They are three young entrepreneurs who are proud to be from El Paso and share a deep appreciation for food.
Rudy Valdes, 36, and Octavio Gomez and Nick Salgado, both 37, are the chief bottle washers at Pan y Agua LLC, a growing local business that is one of four being honored March 21 at the inaugural El Paso Innovation Awards, sponsored by The Hub of Human Innovation.
The Hub is a local nonprofit that helps set up support mechanisms for people with ideas for starting up businesses. The breakfast is the first-ever event the organization has put on to honor local businesses.
“I had pitched the idea last fall to our board of directors,” said Joe Wardy, the former mayor and current Hub CEO and president. “We want to recognize local entrepreneurs and innovators as role models.”
A Hub committee of five made the final selections, and Pan y Agua is being honored for Innovation in Restaurant and Design. Others will be honored for Innovation in Technical Training and Education, and for Innovation in Downtown Redevelopment.
Wardy said Pan y Agua was chosen because it’s brought “spice and excitement” to the local restaurant scene, adding that it’s good to see homegrown entrepreneurs bring new, fresh concepts to El Paso.
“We need business role models and we need to feature them,” he added. “All the winners have said they’re extremely flattered, but none of them were out seeking the recognition. But we just think it’s due.”
Gomez, Valdes and Salgado own and operate successful local restaurants including Crave, and Montecillo’s Café Malolam, Stonewood Modern American Grill and Hillside Coffee & Donut Co.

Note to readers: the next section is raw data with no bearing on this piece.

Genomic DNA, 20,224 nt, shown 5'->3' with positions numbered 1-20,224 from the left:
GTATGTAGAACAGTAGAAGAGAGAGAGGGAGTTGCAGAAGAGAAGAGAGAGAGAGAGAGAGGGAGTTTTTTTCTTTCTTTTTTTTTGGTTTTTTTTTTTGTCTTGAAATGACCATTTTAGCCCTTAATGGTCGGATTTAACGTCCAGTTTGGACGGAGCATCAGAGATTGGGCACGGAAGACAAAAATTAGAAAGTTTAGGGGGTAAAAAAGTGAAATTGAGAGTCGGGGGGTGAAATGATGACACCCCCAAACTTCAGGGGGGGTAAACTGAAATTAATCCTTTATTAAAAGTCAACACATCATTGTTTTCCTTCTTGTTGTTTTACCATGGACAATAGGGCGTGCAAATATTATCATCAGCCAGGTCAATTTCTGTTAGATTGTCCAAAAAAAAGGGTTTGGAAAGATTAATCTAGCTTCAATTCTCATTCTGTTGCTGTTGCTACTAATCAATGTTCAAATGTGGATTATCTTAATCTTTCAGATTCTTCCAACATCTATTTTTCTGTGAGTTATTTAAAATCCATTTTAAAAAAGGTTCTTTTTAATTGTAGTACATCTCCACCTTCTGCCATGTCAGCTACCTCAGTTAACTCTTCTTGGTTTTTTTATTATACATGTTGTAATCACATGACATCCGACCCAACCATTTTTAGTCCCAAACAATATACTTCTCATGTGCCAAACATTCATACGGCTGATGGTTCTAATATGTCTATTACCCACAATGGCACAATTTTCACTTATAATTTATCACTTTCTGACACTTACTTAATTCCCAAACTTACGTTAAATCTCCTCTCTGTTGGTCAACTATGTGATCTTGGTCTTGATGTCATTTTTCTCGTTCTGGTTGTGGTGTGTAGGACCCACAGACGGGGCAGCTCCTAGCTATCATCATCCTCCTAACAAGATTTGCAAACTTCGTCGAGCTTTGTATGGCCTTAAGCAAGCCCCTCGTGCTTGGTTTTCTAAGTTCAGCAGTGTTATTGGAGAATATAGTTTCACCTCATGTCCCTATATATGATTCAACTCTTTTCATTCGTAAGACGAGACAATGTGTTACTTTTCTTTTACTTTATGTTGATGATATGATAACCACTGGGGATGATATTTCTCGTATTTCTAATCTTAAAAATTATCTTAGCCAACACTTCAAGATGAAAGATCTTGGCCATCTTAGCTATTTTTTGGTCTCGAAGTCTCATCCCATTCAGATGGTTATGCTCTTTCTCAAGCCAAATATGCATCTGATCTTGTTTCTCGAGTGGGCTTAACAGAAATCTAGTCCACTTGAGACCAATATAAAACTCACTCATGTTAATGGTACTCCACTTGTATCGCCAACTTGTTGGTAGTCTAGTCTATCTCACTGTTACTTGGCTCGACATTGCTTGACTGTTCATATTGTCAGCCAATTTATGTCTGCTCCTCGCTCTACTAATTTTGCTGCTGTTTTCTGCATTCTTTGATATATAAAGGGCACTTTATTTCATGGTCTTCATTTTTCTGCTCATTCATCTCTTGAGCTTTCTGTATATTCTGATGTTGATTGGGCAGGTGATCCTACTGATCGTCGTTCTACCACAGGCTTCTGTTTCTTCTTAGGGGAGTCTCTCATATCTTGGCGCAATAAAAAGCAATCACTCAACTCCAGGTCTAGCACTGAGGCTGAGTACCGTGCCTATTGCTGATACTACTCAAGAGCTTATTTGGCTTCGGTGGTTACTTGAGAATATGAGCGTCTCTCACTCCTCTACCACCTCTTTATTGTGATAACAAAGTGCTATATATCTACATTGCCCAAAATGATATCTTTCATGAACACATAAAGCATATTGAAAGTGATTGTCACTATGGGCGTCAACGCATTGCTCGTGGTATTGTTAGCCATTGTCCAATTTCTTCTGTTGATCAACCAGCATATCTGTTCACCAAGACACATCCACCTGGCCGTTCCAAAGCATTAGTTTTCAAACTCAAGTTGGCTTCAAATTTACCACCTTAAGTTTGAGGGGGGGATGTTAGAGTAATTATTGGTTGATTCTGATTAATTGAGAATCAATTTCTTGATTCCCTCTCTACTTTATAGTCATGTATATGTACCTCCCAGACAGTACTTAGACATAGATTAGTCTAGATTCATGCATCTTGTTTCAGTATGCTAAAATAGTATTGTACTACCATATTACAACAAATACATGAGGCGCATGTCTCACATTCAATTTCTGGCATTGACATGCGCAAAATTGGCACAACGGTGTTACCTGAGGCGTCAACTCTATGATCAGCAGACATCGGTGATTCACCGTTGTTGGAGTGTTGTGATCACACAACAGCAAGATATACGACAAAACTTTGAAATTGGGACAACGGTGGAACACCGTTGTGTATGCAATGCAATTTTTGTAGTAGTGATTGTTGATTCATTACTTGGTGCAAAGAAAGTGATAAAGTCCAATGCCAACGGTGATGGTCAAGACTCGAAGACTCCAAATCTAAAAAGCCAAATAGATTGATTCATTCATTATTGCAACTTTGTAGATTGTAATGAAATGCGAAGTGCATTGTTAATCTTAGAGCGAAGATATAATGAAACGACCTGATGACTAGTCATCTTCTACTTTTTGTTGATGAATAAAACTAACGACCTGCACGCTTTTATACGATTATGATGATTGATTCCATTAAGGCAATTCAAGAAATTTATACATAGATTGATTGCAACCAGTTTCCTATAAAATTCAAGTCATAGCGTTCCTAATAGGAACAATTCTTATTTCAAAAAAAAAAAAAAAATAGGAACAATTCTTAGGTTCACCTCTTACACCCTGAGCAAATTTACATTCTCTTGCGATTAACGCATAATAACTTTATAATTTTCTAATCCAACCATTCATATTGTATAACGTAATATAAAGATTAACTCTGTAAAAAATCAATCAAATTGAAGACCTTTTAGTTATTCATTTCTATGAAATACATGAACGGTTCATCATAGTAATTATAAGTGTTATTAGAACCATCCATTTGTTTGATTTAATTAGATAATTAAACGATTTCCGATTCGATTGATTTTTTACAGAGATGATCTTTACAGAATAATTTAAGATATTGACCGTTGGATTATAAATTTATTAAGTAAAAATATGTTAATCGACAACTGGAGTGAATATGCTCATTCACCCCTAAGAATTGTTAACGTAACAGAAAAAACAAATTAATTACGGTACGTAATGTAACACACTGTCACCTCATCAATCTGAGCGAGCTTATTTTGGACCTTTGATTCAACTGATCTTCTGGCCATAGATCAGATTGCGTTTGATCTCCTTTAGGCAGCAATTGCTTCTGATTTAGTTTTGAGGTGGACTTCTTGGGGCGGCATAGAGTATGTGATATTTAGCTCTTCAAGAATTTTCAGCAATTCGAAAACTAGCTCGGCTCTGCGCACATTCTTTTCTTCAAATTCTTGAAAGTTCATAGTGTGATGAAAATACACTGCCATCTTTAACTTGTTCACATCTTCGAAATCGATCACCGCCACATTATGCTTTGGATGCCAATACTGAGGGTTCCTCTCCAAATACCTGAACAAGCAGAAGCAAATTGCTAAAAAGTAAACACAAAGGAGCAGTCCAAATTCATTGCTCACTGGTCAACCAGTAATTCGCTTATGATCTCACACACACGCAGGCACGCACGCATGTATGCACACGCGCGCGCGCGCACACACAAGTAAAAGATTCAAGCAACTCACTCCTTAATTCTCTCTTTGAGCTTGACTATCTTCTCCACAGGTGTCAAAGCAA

Throw in Downtown apartments, a retail and entertainment center, and DownTI:ME, a three-story office/retail complex, and you get an idea of their commitment to El Paso.
“The opportunity and potential we have here,” is how Gomez explained Pan y Agua’s decision to focus on El Paso.
“Knowing that we’re sitting on a powder keg of excitement, and we know that El Paso is going to explode,” was how Valdes put it. “We’re sitting here waiting for it.”
Echoed Salgado, “Being in the El Paso community, and the support we’re getting from friends and family – that makes it all worthwhile.”
So these three entrepreneurs are amped about their community – there’s nothing about them that says stodgy-businessmen-in-suits, either.
Gomez has a degree in economics and a local bar called 1914 Lounge, Valdes was a chef in Arizona, and Salgado was an ad salesman.
He said they all turned out to have the same goals in life, as well as the same likes and dislikes.
“I’d worked in restaurants and bars, so I had that experience,” he added. “And I had learned marketing.”
The restaurant business is iffy, especially with the competition of chain restaurants. But Valdes had a simple outlook on any potential risks.
“Eating is such a universal thing, something all of us do,” he said. “When you take something a whole lot of people do and make it fun, and satisfy people in both the physical and social scene, that brings joy to me.”
The social aspect of dining out was something they wanted to emphasize.
“We wanted to create something for people that is more than ‘just food,’” Gomez added, while Salgado admitted being impressed by the experiences and celebrations customers have had in the trio’s restaurants.
All three love El Paso, all three have family and friends here, all three grew up here, and all three plan to stay.
Twenty-five years from now, they plan to be doing the exact same things they’re doing now, but “more,” and with a collective eight children, they have several future dishwashers on the horizon.
The self-confessed food lovers happily describe themselves as acting like 12-year-olds, “youngsters” surprised and honored by the recognition planned at the Hub event.